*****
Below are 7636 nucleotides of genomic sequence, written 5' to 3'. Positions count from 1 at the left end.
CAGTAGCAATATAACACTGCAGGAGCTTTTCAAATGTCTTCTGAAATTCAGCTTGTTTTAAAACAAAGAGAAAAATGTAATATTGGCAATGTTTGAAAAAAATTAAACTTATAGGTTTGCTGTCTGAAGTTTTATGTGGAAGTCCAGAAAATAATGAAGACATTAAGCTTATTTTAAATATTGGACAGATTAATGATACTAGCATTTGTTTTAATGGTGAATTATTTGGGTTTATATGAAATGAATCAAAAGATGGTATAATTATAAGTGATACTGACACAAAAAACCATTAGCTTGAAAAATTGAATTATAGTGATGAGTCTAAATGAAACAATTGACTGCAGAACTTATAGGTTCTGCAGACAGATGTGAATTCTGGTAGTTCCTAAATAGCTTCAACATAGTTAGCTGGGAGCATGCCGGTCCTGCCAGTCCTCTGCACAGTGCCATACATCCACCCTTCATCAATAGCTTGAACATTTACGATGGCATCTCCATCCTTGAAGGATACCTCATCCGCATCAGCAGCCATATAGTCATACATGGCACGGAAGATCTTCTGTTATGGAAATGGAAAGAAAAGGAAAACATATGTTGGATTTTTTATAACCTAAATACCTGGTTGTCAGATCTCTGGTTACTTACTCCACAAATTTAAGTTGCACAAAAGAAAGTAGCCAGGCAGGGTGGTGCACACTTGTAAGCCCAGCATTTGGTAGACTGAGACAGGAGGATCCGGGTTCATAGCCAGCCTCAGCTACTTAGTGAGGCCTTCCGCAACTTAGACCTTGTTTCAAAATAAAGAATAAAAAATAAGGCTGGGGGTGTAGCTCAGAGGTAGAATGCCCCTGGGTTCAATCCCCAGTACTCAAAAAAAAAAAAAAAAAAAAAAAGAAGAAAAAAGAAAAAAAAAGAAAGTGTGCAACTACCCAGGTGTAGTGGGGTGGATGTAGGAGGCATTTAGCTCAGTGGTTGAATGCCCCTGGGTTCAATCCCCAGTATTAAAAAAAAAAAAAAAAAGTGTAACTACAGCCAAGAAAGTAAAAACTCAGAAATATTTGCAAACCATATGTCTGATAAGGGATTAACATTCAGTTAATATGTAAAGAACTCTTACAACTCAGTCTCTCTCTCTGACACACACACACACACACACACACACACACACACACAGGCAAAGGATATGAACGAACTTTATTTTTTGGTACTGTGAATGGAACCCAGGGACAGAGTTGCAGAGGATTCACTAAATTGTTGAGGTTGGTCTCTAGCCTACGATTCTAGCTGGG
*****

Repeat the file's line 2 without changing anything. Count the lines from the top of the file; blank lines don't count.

CAGTAGCAATATAACACTGCAGGAGCTTTTCAAATGTCTTCTGAAATTCAGCTTGTTTTAAAACAAAGAGAAAAATGTAATATTGGCAATGTTTGAAAAAAATTAAACTTATAGGTTTGCTGTCTGAAGTTTTATGTGGAAGTCCAGAAAATAATGAAGACATTAAGCTTATTTTAAATATTGGACAGATTAATGATACTAGCATTTGTTTTAATGGTGAATTATTTGGGTTTATATGAAATGAATCAAAAGATGGTATAATTATAAGTGATACTGACACAAAAAACCATTAGCTTGAAAAATTGAATTATAGTGATGAGTCTAAATGAAACAATTGACTGCAGAACTTATAGGTTCTGCAGACAGATGTGAATTCTGGTAGTTCCTAAATAGCTTCAACATAGTTAGCTGGGAGCATGCCGGTCCTGCCAGTCCTCTGCACAGTGCCATACATCCACCCTTCATCAATAGCTTGAACATTTACGATGGCATCTCCATCCTTGAAGGATACCTCATCCGCATCAGCAGCCATATAGTCATACATGGCACGGAAGATCTTCTGTTATGGAAATGGAAAGAAAAGGAAAACATATGTTGGATTTTTTATAACCTAAATACCTGGTTGTCAGATCTCTGGTTACTTACTCCACAAATTTAAGTTGCACAAAAGAAAGTAGCCAGGCAGGGTGGTGCACACTTGTAAGCCCAGCATTTGGTAGACTGAGACAGGAGGATCCGGGTTCATAGCCAGCCTCAGCTACTTAGTGAGGCCTTCCGCAACTTAGACCTTGTTTCAAAATAAAGAATAAAAAATAAGGCTGGGGGTGTAGCTCAGAGGTAGAATGCCCCTGGGTTCAATCCCCAGTACTCAAAAAAAAAAAAAAAAAAAAAAAGAAGAAAAAAGAAAAAAAAAGAAAGTGTGCAACTACCCAGGTGTAGTGGGGTGGATGTAGGAGGCATTTAGCTCAGTGGTTGAATGCCCCTGGGTTCAATCCCCAGTATTAAAAAAAAAAAAAAAAAGTGTAACTACAGCCAAGAAAGTAAAAACTCAGAAATATTTGCAAACCATATGTCTGATAAGGGATTAACATTCAGTTAATATGTAAAGAACTCTTACAACTCAGTCTCTCTCTCTGACACACACACACACACACACACACACACACACACACAGGCAAAGGATATGAACGAACTTTATTTTTTGGTACTGTGAATGGAACCCAGGGACAGAGTTGCAGAGGATTCACTAAATTGTTGAGGTTGGTCTCTAGCCTACGATTCTAGCTGGG